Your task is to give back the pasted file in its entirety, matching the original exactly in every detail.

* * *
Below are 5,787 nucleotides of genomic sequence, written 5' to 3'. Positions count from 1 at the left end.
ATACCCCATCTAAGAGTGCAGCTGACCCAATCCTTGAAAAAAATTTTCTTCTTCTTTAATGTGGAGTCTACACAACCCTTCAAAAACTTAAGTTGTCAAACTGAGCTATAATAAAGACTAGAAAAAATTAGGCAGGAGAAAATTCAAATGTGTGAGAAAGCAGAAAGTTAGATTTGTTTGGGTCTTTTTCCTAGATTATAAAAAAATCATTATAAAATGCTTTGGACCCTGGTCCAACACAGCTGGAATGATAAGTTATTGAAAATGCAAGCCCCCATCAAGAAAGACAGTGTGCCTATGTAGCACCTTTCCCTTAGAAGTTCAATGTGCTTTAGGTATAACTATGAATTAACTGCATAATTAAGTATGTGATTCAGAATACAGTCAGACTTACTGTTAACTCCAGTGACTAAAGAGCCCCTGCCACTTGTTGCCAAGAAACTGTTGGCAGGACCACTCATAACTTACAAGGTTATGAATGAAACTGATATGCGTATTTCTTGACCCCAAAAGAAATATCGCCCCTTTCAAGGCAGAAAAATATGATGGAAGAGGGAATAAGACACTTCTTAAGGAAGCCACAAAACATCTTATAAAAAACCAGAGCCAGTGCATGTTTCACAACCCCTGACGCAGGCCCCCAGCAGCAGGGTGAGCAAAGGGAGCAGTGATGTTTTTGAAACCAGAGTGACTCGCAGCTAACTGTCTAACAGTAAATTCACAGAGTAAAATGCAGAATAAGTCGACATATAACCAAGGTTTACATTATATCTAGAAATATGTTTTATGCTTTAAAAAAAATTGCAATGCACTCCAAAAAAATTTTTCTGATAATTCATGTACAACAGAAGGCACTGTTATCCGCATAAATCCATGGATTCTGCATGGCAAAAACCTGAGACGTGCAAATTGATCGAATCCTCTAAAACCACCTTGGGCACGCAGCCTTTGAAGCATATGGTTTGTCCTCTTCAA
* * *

Below are 5,787 nucleotides of genomic sequence, written 5' to 3'. Positions count from 1 at the left end.
ATACCCCATCTAAGAGTGCAGCTGACCCAATCCTTGAAAAAAATTTTCTTCTTCTTTAATGTGGAGTCTACACAACCCTTCAAAAACTTAAGTTGTCAAACTGAGCTATAATAAAGACTAGAAAAAATTAGGCAGGAGAAAATTCAAATGTGTGAGAAAGCAGAAAGTTAGATTTGTTTGGGTCTTTTTCCTAGATTATAAAAAAATCATTATAAAATGCTTTGGACCCTGGTCCAACACAGCTGGAATGATAAGTTATTGAAAATGCAAGCCCCCATCAAGAAAGACAGTGTGCCTATGTAGCACCTTTCCCTTAGAAGTTCAATGTGCTTTAGGTATAACTATGAATTAACTGCATAATTAAGTATGTGATTCAGAATACAGTCAGACTTACTGTTAACTCCAGTGACTAAAGAGCCCCTGCCACTTGTTGCCAAGAAACTGTTGGCAGGACCACTCATAACTTACAAGGTTATGAATGAAACTGATATGCGTATTTCTTGACCCCAAAAGAAATATCGCCCCTTTCAAGGCAGAAAAATATGATGGAAGAGGGAATAAGACACTTCTTAAGGAAGCCACAAAACATCTTATAAAAAACCAGAGCCAGTGCATGTTTCACAACCCCTGACGCAGGCCCCCAGCAGCAGGGTGAGCAAAGGGAGCAGTGATGTTTTTGAAACCAGAGTGACTCGCAGCTAACTGTCTAACAGTAAATTCACAGAGTAAAATGCAGAATAAGTCGACATATAACCAAGGTTTACATTATATCTAGAAATATGTTTTATGCTTTAAAAAAAATTGCAATGCACTCCAAAAAAATTTTTCTGATAATTCATGTACAACAGAAGGCACTGTTATCCGCATAAATCCATGGATTCTGCATGGCAAAAACCTGAGACGTGCAAATTGATCGAATCCTCTAAAACCACCTTGGGCACGCAGCCTTTGAAGCATATGGTTTGTCCTCTTCAA